Great news arrived for stocks this past Tuesday, and better news arrived on Wednesday. The American consumer is feeling good about things, and is, increasingly, in a position of strength to spend. The American economy is service sector centric and consumption oriented, so look for corporate earnings to continue to drive equities higher. It should help, also, that the latest evidence of real economic health showed well in its latest revision. So, when frantic traders are bidding equities lower on trade rhetoric and relative fears, consider the points that matter most and find the opportunity I still see for stocks.
What Matters Most for Stocks
Consumer confidence, reported by the Conference Board, marked an 18-year high this past Tuesday. The index measuring the mood of consumers marked 133.4, exceeding economists’ expectations for 126.8, showing that consumers are ecstatic about the present situation, while feeling better than they did in July for the forward six months. Furthermore, consumers’ assessment of business conditions and the labor market improved.
The U.S. economy is service sector centric, driven largely by spending for things like dinners out. Given our labor population is fully employed now, with the unemployment rate last reported at 3.9% for July, consumers should be poised to increase their spending further. But, on Wednesday of this past week, we received another important and even more tangible update for the better.
Second quarter GDP growth was revised higher, to a very strong 4.2% rate. So, we know the economy is accelerating. That means already quickly growing corporate earnings are well founded. Earnings are the “E” in the P/E valuation ratio. But what about the “P?”
State Street reported its Investor Confidence Index this week as well, and it was lower both globally and in North America. The reason seems clear, as equities fluctuate daily on rumors, rhetoric and concerns about the latest developments in U.S. trade policy. This week, the U.S. made some progress toward deals with its trading partners, namely with Mexico. At the same time, though, U.S. leadership threatened to impose tariffs upon others, namely China.
This all matters because of how tariffs and reciprocal tariffs from overseas could slow economic growth while raising prices for consumers globally. Inflation is a real concern relative to these policy changes, and it could lead central banks toward more aggressive tightening efforts. The “P” in the P/E ratio is carrying a drag now because of these forward concerns.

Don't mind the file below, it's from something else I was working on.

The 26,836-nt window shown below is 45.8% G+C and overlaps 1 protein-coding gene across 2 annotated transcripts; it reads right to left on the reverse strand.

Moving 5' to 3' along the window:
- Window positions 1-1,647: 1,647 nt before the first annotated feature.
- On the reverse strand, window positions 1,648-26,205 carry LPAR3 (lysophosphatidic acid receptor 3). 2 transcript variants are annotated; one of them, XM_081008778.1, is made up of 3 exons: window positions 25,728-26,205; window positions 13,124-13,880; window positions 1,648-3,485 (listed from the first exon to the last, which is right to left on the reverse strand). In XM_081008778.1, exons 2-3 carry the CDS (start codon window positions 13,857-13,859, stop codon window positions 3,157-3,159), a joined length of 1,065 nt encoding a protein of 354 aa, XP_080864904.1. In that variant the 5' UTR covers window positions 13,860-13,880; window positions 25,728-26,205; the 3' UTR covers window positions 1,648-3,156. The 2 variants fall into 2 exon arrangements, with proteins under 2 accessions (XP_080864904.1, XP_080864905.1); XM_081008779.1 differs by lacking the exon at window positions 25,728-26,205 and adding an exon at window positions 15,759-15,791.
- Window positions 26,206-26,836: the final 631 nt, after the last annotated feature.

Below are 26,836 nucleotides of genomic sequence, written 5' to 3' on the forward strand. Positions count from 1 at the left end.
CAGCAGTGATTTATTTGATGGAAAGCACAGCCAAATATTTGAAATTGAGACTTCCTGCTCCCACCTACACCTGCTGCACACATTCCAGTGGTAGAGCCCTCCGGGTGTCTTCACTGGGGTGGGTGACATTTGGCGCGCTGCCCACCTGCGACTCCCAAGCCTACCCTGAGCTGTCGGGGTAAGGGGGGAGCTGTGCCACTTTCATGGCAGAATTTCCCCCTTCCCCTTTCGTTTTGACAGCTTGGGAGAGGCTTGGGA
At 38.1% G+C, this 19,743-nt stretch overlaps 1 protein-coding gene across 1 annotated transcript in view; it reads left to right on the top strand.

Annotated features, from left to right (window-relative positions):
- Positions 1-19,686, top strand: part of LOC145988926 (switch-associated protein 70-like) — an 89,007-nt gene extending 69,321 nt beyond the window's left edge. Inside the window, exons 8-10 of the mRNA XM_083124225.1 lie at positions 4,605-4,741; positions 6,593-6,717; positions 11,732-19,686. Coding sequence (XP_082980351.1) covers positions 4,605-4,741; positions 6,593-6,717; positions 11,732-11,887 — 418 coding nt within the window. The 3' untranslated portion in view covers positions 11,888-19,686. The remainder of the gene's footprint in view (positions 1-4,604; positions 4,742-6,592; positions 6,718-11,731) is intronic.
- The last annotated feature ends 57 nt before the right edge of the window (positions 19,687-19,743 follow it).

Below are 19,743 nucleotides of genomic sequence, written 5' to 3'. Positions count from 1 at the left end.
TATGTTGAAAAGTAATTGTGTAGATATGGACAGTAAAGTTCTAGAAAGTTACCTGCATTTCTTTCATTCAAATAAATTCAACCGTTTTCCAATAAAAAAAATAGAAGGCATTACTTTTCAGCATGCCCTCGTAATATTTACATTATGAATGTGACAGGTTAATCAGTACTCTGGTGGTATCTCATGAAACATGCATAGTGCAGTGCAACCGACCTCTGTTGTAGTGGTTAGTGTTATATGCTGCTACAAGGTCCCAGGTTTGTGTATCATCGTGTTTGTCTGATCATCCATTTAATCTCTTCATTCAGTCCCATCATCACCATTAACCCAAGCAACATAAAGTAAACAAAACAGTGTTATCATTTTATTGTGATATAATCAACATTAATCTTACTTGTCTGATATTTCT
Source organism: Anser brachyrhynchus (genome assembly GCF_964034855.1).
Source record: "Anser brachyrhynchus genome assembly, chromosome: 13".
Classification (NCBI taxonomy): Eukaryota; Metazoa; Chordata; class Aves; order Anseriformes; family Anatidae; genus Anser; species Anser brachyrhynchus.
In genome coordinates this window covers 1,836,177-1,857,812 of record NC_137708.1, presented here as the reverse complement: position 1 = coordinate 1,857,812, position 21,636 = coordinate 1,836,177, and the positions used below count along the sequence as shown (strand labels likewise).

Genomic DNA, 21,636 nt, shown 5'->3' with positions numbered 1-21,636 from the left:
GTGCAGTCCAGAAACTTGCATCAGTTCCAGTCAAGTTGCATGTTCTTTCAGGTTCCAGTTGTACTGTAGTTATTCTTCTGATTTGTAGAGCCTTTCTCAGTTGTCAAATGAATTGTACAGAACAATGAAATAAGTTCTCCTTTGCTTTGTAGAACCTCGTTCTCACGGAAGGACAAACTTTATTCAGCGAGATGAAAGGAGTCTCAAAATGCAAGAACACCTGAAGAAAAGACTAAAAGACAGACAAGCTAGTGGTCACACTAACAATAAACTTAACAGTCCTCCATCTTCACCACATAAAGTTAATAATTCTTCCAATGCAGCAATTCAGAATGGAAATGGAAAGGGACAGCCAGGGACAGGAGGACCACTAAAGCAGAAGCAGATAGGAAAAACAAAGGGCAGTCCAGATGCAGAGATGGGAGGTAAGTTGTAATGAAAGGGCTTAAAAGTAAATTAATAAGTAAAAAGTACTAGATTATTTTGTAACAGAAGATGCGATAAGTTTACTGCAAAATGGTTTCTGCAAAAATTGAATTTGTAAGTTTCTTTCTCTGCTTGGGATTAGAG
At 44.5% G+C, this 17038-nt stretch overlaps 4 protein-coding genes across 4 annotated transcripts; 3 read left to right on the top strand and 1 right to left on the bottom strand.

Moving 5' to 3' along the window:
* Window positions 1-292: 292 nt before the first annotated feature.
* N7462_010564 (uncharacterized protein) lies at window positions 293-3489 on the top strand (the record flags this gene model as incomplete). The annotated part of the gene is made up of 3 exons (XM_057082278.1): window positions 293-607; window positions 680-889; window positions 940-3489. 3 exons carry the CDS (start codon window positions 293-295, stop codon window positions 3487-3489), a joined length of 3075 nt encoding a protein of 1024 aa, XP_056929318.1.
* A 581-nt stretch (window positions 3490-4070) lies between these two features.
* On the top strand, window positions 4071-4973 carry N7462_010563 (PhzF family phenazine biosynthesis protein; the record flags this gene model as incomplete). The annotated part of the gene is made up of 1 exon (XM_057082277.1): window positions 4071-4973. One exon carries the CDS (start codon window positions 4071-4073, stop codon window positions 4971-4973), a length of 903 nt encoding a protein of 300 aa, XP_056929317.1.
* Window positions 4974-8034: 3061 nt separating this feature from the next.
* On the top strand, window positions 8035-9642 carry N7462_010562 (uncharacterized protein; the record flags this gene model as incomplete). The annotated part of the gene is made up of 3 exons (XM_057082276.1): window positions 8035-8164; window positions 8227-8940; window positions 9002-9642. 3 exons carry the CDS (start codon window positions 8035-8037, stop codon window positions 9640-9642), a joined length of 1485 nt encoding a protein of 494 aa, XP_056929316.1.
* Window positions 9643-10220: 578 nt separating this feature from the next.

However, as the U.S. comes to terms with its trading partners, which is what I expect, stocks should reflect the tangible realities of today. Still, we hope deals are achieved before sporadic trade fire turns into an all-out trade war, including the use of economic weapons of mass destruction. I’m talking about the nuclear option China holds in its holdings and investment in U.S treasury securities and its ability to affect the relative value of its currency. Fortunately, China’s stake in U.S. Treasuries means it would suffer if it signaled a change in its interest in such securities, so it has reason enough not to signal as much.
Risks weighed, stocks today still mostly reflect economic good times in America. The S&P 500 Index marked an all-time high this week, before backing off it. I expect the index, and its ETF tracker the SPDR S&P 500 (SPY), to mark even higher ground when trade deals are achieved. Industrial securities and others found in the Dow Jones Index (DIA) should likewise mark record highs once trade concerns are taken off the table. And the riskier shares found with the Nasdaq-100 (QQQ) and the Russell 2000 (IWM) also should do well as economic risk is reduced. Value today is captive to these concerns, despite the high-mark levels achieved this past week.
So, in conclusion, I remind investors of what matters most. The economy is doing well, and American consumers are feeling good about it. If these trade weights are removed and investor sentiment restored, equities should be unleashed to swiftly mark higher ground.
Disclosure: I/we have no positions in any stocks mentioned, and no plans to initiate any positions within the next 72 hours.
I wrote this article myself, and it expresses my own opinions. I am not receiving compensation for it (other than from Seeking Alpha). I have no business relationship with any company whose stock is mentioned in this article.